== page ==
Fantasy Baseball Draft Strategy: Focus on Hitters Early
When you head into your draft, you should have a plan outlined in pencil, not pen. The key to any draft isn’t nailing your first-round pick or drafting the shiny new toy who’s “absolutely going to break out this year.” No, it’s being able to adjust your strategy. It’s the case for a standard snake draft, slow draft, or an auction. Being able to deal with a draft’s ebbs and flows is a crucial skill.
This isn’t fantasy football, folks. Luck won’t carry you half of the way.
But with that penciled-in plan, you should have a general strategy that you want to adhere to. It can be a mix of targeting pitching and hitting early, focusing on hitting, or focusing on pitching. For this piece, we are going to look at the pros of prioritizing hitting early in your draft.
No player is safe from injury. None. However, a pitcher–by the sheer motion of throwing–has more injury risk than a hitter does. One pitch and a pitcher can go on the shelf for 18 months. For a hitter, a tweak can put them on the 10-day injury list.
Adding to the injury risk, hitters are, more or less, more predictable with their year-by-year production. Taking hitters early allows you to build your team with high ceilings and tremendous floors with your first- and second-round picks.
There will be exceptions, of course. Take Trevor Story. Last year’s numbers seem more sustainable than his initial breakout in 2016, which was fueled by torrid home-run pace in April. If he regresses to his 2017 numbers (.239 average, 24 homers, seven steals), he has no chance to return value.
There will always be outliers in the first few rounds who could come back to bite you, but in all, you know what you are getting with the elite and near-elite bats.
Positions to Fill
It would make it easier on us if hitters were given a designated UT tag instead of their respective position, but here we are still worrying about drafting catchers. There are more hitting spots to draft, and while position scarcity isn’t something that we necessarily need to buy into, there are more positions to fill rather than just SP and RP.
Points are a different monster. There, you just need to get your points however you can, and not worry about positions as much. There are strategies to take with hitters and pitchers, but for any category-based league, you need to worry about a position player filling out more categories than a pitcher.
Starters can help in wins, ERA, WHIP, and strikeouts. Closers can get saves, strikeouts, ERA, and WHIP. The hitters who go early, though, are often five-category contributors.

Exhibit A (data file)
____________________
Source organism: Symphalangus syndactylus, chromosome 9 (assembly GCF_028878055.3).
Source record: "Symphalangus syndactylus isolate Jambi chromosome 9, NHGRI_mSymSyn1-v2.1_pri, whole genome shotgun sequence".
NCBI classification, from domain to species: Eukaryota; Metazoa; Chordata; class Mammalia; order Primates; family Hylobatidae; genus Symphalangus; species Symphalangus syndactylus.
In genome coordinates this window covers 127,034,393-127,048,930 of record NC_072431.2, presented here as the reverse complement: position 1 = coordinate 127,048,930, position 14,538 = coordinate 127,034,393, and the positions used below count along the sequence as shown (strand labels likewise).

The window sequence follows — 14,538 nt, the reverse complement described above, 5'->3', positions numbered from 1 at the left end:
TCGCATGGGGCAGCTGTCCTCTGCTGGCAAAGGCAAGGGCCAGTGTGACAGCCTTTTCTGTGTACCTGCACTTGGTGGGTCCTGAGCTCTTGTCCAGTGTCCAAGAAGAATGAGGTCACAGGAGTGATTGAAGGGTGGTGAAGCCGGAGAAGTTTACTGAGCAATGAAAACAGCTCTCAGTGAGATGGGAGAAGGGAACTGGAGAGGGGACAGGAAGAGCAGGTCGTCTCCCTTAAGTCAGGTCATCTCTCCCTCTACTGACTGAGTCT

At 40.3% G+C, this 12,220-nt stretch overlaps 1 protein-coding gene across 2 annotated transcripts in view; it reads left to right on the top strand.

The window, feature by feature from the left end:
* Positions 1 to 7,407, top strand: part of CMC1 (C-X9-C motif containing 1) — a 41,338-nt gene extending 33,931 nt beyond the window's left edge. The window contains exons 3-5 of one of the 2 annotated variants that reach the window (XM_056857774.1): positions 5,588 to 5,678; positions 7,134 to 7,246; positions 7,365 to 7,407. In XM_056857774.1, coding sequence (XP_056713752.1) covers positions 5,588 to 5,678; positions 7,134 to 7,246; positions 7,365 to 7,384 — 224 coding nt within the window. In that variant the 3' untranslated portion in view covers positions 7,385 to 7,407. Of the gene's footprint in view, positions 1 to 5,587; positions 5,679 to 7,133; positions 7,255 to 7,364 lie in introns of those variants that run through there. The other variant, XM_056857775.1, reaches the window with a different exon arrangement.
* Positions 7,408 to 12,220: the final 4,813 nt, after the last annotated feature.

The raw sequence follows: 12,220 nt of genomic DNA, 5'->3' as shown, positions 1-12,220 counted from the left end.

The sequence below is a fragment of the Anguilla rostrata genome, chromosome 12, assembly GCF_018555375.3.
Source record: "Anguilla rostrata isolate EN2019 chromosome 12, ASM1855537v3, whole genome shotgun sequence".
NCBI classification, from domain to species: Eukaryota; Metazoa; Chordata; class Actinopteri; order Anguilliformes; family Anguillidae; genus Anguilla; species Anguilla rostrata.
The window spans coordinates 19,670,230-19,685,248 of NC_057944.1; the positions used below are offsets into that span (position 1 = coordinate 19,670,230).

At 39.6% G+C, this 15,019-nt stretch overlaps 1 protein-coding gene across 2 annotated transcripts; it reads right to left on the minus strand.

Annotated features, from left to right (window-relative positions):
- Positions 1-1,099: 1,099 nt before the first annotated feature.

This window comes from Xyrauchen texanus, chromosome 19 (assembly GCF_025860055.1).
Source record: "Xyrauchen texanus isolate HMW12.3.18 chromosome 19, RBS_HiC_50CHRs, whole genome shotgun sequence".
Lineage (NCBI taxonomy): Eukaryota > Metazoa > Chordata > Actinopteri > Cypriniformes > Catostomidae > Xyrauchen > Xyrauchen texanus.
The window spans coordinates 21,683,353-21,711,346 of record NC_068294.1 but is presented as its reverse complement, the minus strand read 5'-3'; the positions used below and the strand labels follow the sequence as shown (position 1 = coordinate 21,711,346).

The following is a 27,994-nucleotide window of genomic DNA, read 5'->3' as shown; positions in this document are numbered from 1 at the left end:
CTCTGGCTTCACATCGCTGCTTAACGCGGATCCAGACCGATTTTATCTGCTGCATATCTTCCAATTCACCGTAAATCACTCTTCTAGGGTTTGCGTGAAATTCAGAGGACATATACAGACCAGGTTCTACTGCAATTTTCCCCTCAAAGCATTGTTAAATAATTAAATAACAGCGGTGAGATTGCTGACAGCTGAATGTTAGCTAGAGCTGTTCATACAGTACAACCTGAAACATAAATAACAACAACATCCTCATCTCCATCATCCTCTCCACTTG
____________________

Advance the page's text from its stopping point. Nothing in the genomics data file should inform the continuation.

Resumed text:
That’s why players like Trea Turner, Jose Ramirez, Starling Marte, and Whit Merrifield are so valuable in drafts. They are true five-category contributors. Even J.D. Martinez, who doesn’t offer any speed, will fill four categories at an elite level, making him worthy of a late first- or early second-round pick.
Value, Value, Value
If you want to see some great value, pull up the NFBC ADP page. The middle-teen rounds are filled with absolute values at starting pitching, many of whom possess high ceilings.
Looking for some more names? No problem. How about J.A. Happ at pick 139 (as of Feb. 12)? He is as consistent as they come each year, but is always overlooked. Or Nick Pivetta, who by most advanced metrics should have been a top-20 pitcher last season, at pick 153. Tyler Glasnow and his second-half breakout with the Rays can be yours for the low price of pick 165. Jon Gray, who should have a bounce-back season, is a steal at pick 190.
Between picks 200 and 250 are high-ceiling guys like Josh James, Joey Lucchesi, Joe Musgrove, and Zack Godley. Between 250 and 300, Jesus Luzardo, Jimmy Nelson, Marco Gonzales, Julio Urias, and Collin McHugh can be had.
There are more names up to pick 500 worth rostering for either boring safety, bounce-back potential, or high upside. The point is, with so many great pitchers available later in the draft, it’s worth waiting on some of these targets after grabbing one ace and two solid No. 2 or No. 3-type pitchers to anchor your staff.
It seems that every other year, it rotates whether pitching or hitting is easier to find on the waiver wire. Last year, and what looks to be the case this year, pitching was much easier to find for long-term strategy or short-term streaming.
While you have to be flexible in your draft approach as pitchers and hitters are concerned, you also must adjust to team needs for your hitters and pitchers. Following?
With pitchers, it’s hard to find inning-eaters or high-strikeout hurlers without hurting your WHIP. But with hitters, it’s easier to identify what they bring to your team as far as categorical help is concerned.
If you draft someone like Martinez in the first round and Aaron Judge in the second, you know you have a nice jump on power. You are, however, behind in steals, making guys like Marte and Merrifield attractive options in the third or fourth round.
There are pros and cons to focusing mainly on hitters or pitchers early in your draft, but if you want to take a safe approach, taking hitting early is the best approach to take to compete all season long.